Richard Ekins is Head of Policy Exchange’s Judicial Power Project and Professor of Law and Constitutional Government, University of Oxford.
The continuing failure of our law of public protest was made vivid again last week, when Amanda Kelly, a District Judge, found four members of Insulate Britain not guilty of the offence of wilful obstruction of the highway.
The four were part of a group of 38 protestors who during September 2021 blocked both directions of travel on the M25 between junctions nine and ten. The Judge’s decision may seem startling, because the defendants did, after all, wilfully obstruct the M25 in order to put pressure on the Government to yield to their demands. The decision is open to legal challenge in some respects, but its wider significance is that it confirms – again – that the law needs urgent reform.
No one can be convicted of obstructing the highway if he or she has a lawful excuse. The District Judge followed the lead set by the Supreme Court in its Ziegler judgment, in June 2021, and reasoned that a person has a lawful excuse if he or she is exercising Convention rights of expression and assembly – sometimes (inaccurately) termed a right to protest. The significance of the Ziegler judgment is that the Supreme Court ruled that a conviction would not be justified unless it was a proportionate interference with the exercise of the right to protest.
As Policy Exchange has argued repeatedly since that judgment, the Supreme Court’s ruling put police, prosecutors and trial courts in a very difficult position, not to mention the law-abiding public who should be entitled to use the highways free from obstruction. The Ziegler approach is that someone is only to be convicted if the judge or jury concludes that convicting him or her would, all things considered, be a justified interference in his or her freedom. But this is an unworkable standard for a criminal court to apply and one that risks politicising the courtroom. The question of proportionality should be decided by Parliament in enacting the offence itself.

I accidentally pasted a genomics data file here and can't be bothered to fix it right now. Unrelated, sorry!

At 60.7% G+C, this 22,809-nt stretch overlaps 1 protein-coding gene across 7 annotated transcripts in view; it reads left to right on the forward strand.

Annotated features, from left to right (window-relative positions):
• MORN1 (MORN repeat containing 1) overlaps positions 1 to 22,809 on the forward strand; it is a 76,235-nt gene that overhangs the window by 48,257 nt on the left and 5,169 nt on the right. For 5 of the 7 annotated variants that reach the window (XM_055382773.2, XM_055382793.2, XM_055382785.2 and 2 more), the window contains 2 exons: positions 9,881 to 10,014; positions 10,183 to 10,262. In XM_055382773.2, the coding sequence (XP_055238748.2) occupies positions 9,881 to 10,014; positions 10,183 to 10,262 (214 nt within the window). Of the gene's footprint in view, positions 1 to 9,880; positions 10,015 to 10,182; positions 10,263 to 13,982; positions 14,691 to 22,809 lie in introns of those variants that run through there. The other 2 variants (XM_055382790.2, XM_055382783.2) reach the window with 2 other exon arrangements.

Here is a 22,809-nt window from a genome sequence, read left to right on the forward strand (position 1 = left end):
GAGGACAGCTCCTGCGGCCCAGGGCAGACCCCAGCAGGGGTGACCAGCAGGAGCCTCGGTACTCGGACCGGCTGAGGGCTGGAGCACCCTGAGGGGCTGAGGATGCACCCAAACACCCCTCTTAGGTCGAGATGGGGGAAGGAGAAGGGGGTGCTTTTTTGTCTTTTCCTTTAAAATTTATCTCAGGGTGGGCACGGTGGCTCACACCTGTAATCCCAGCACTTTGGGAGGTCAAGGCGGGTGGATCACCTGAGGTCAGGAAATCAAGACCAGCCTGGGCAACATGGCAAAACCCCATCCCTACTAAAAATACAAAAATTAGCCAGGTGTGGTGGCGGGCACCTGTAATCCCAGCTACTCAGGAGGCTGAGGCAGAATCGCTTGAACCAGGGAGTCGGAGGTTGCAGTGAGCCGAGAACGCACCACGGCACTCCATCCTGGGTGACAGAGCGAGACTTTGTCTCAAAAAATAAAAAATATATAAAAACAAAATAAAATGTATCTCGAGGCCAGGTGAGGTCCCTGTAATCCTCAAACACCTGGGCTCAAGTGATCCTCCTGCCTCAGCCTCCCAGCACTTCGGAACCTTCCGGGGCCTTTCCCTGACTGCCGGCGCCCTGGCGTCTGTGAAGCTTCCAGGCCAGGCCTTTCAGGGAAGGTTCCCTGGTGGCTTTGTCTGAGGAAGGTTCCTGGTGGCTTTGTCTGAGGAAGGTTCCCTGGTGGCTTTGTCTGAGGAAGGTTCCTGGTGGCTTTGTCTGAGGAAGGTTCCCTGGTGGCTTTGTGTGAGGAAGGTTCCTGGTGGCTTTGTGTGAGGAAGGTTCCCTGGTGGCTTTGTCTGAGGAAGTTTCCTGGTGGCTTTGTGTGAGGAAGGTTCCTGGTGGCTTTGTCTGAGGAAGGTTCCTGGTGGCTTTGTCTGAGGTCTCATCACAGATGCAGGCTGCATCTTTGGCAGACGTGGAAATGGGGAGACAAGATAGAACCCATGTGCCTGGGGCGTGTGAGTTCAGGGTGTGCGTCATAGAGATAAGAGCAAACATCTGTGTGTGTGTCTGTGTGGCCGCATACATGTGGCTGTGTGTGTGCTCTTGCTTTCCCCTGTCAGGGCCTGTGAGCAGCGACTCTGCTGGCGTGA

The drawbacks with the Ziegler approach are widely recognised. The approach was deployed in the Colston statue trial, in relation to the offence of criminal damage, which also has a defence of acting with lawful excuse. As Policy Exchange said immediately after the trial, extending Ziegler to criminal damage was a mistake, which needed urgently to be reversed.
The then Attorney General, now Home Secretary, subsequently referred the point to the Court of Appeal, facing down a chorus of abuse from legal commentators. And the Court later narrowed the application of Ziegler in the context of criminal damage, which was an important development.
But the Ziegler approach continues to distort policing and prosecution of public order offences. Part of the reason that the police have had such difficulty getting to grips with Just Stop Oil, and similar groups, is the uncertainty that the judgment introduces, both in relation to the lawfulness of arresting protestors, but especially in relation to the prospect of securing a conviction. What can go wrong in the courtroom is revealed by the District Judge’s recent decision.
The Judge said that she had a difficult balancing act to perform, balancing the Convention rights of the defendants against the rights of others to go about their daily lives, including by travelling freely on the highway. She noted that the protestors only spent a short time on the road itself, although two glued themselves to the road, one lay down on it, and all four had to be physically removed by police. As in Ziegler itself, the brevity of the protest was a function of the efficiency of the police. The protestors targeted rush hour in order to maximise disruption